Recreational drinking is done across cultures and at many festive occasions, but for some people, drinking is not just done occasionally. There are some people who find that they cannot control how much they drink or how often. These are signs of alcohol abuse, and it occurs in 7.8% of Americans over 12 years of age. When spotted, such signs should encourage the drinker to get help through alcohol rehabilitation before their abusive habits turn into a physical dependence known as alcoholism. A person whose drinking has progressed to alcoholism is more difficult to treat than one who misuses alcohol, but there are programs designed for both available to help the problem drinker to reclaim his life lost to alcohol abuse.
For the majority of people with a drinking problem, they may be in denial. Of those who have problematic drinking habits, 87.4% did not get treatment because they did not feel that they needed it. If there is a refusal on the drinker's part to admit that he or she has a problem, it is up to his friends and family to convince him to go to alcohol rehabilitation. This might seem difficult for family members who feel that a fight always happens whenever their relative's drinking habits are discussed, but there are some tips available to help friends and family to convince their relative go to rehab. Those concerned need to remember to stay as emotionless as possible, but to express their concern, refuse to enable the person to drink, become educated about alcohol abuse and alcoholism, and get support for themselves through family support networks. When the family has a strong support network, the problem drinker's alcohol rehabilitation will likely less likely to affect the family's emotional hardships.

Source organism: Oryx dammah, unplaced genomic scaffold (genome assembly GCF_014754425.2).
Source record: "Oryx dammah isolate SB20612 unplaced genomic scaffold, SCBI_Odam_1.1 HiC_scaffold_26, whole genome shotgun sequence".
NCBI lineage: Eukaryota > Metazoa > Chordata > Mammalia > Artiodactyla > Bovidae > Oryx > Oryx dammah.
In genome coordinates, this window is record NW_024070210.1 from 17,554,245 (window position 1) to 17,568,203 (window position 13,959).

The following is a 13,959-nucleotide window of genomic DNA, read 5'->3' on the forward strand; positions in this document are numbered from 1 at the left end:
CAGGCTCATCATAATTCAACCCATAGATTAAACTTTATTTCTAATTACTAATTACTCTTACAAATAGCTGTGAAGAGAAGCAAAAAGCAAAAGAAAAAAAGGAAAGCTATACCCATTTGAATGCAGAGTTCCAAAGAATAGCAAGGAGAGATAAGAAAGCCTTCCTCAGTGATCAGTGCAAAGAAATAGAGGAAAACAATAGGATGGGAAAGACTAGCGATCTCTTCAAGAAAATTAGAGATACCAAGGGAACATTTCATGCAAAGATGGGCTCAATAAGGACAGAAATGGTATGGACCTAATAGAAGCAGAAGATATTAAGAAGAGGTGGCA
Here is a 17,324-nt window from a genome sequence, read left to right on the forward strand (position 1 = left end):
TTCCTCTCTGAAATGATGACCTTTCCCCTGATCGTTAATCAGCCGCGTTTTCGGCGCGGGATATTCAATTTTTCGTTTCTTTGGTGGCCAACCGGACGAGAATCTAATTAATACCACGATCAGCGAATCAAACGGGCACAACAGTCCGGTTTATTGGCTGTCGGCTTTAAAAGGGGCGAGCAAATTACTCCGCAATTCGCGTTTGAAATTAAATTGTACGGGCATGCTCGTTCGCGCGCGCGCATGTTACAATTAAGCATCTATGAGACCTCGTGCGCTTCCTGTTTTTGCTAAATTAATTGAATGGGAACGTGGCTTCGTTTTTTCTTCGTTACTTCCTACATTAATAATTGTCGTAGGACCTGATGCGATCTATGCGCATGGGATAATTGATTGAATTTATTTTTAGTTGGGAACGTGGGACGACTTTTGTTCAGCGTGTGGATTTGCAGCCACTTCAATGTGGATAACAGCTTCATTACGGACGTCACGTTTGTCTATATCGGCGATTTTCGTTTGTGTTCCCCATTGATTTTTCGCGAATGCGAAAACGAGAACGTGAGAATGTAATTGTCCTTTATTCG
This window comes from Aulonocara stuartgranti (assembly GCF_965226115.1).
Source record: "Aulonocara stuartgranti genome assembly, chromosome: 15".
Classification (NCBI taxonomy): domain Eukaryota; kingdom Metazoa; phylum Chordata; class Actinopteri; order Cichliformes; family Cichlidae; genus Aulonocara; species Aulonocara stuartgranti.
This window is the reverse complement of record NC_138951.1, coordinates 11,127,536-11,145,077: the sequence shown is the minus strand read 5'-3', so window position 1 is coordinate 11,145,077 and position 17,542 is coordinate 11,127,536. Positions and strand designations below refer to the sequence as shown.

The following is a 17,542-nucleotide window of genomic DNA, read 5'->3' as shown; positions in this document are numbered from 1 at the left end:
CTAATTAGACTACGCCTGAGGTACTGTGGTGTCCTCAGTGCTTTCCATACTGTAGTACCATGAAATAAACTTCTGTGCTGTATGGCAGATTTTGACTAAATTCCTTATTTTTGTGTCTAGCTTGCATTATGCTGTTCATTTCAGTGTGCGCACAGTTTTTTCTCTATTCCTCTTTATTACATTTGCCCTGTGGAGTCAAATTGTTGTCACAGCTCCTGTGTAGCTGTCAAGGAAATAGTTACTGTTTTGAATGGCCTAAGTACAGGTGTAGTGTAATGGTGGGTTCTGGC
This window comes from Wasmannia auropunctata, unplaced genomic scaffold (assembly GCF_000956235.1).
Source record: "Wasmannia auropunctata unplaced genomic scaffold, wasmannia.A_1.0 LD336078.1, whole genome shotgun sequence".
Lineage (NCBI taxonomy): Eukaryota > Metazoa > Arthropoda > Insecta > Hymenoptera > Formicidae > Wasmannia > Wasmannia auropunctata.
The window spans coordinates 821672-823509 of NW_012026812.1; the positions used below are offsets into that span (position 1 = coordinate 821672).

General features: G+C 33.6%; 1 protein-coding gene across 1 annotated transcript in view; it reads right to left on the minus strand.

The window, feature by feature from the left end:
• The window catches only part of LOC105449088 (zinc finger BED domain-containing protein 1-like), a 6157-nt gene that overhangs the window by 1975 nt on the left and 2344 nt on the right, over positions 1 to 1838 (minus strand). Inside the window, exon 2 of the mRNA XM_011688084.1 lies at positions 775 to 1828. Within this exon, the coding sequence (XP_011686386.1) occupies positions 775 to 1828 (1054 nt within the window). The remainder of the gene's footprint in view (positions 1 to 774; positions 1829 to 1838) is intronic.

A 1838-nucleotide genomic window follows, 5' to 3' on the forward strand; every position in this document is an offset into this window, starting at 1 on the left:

Alcoholics need to locate a medically supervised alcohol rehabilitation program in order to get the most effective treatment. There are several factors which will determine how successful the program is, but a closely designed treatment regime with ongoing care and strong medical and psychological support is the best of available programs. Such a rehab course has been shown to help problem drinkers to become sober. In order to get over the physical need for alcohol, the alcoholic must endure a week-long course ofdetoxification. This will mean that he must stop drinking "cold turkey" until his body can learn to function properly again without alcohol. During this time, withdrawal symptoms are common, but with a doctor's supervision, they can be controlled using certain medications. Psychological counseling is also given in order to provide the drinker with new coping methods for stress and typical drinking situations.
Those who are not yet physically addicted to alcohol might find that decreasing the amount they drink by following some simple guidelines to cut back might help, but others do not get relief from self help programs and they need a more structured alcohol rehabilitation. Those who are not dependent upon alcohol but still have a drinking problem will likely undergo treatment similar to that of an alcoholic after detox. For many this means cognitive behavior intervention to reteach them other options to choose during or instead of drinking situations.
Alcohol rehabilitation is best for anyone with a drinking problem in order to regain sobriety.